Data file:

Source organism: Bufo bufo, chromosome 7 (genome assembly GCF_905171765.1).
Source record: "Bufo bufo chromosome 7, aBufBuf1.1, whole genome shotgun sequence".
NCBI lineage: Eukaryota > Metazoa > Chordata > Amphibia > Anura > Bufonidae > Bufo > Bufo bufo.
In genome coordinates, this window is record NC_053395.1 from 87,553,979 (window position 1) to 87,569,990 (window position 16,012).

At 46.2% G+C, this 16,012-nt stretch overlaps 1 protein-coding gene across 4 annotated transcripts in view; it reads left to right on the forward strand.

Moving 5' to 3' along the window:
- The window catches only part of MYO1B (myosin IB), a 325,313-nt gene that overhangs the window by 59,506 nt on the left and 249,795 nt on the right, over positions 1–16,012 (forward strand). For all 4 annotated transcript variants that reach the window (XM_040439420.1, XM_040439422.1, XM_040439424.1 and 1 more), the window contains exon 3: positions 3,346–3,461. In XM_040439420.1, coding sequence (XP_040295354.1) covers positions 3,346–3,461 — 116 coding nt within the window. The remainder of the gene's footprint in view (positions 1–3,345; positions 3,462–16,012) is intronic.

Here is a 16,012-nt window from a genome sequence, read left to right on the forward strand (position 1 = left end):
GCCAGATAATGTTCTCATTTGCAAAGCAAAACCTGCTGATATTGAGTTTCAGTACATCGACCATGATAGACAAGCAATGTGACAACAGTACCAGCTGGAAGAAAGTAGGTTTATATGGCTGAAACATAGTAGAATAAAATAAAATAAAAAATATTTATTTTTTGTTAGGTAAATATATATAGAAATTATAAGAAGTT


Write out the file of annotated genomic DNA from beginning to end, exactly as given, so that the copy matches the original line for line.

Source organism: Bufo bufo, chromosome 7 (genome assembly GCF_905171765.1).
Source record: "Bufo bufo chromosome 7, aBufBuf1.1, whole genome shotgun sequence".
NCBI lineage: Eukaryota > Metazoa > Chordata > Amphibia > Anura > Bufonidae > Bufo > Bufo bufo.
In genome coordinates, this window is record NC_053395.1 from 87,553,979 (window position 1) to 87,569,990 (window position 16,012).

At 46.2% G+C, this 16,012-nt stretch overlaps 1 protein-coding gene across 4 annotated transcripts in view; it reads left to right on the forward strand.

Moving 5' to 3' along the window:
- The window catches only part of MYO1B (myosin IB), a 325,313-nt gene that overhangs the window by 59,506 nt on the left and 249,795 nt on the right, over positions 1–16,012 (forward strand). For all 4 annotated transcript variants that reach the window (XM_040439420.1, XM_040439422.1, XM_040439424.1 and 1 more), the window contains exon 3: positions 3,346–3,461. In XM_040439420.1, coding sequence (XP_040295354.1) covers positions 3,346–3,461 — 116 coding nt within the window. The remainder of the gene's footprint in view (positions 1–3,345; positions 3,462–16,012) is intronic.

Here is a 16,012-nt window from a genome sequence, read left to right on the forward strand (position 1 = left end):
GCCAGATAATGTTCTCATTTGCAAAGCAAAACCTGCTGATATTGAGTTTCAGTACATCGACCATGATAGACAAGCAATGTGACAACAGTACCAGCTGGAAGAAAGTAGGTTTATATGGCTGAAACATAGTAGAATAAAATAAAATAAAAAATATTTATTTTTTGTTAGGTAAATATATATAGAAATTATAAGAAGTT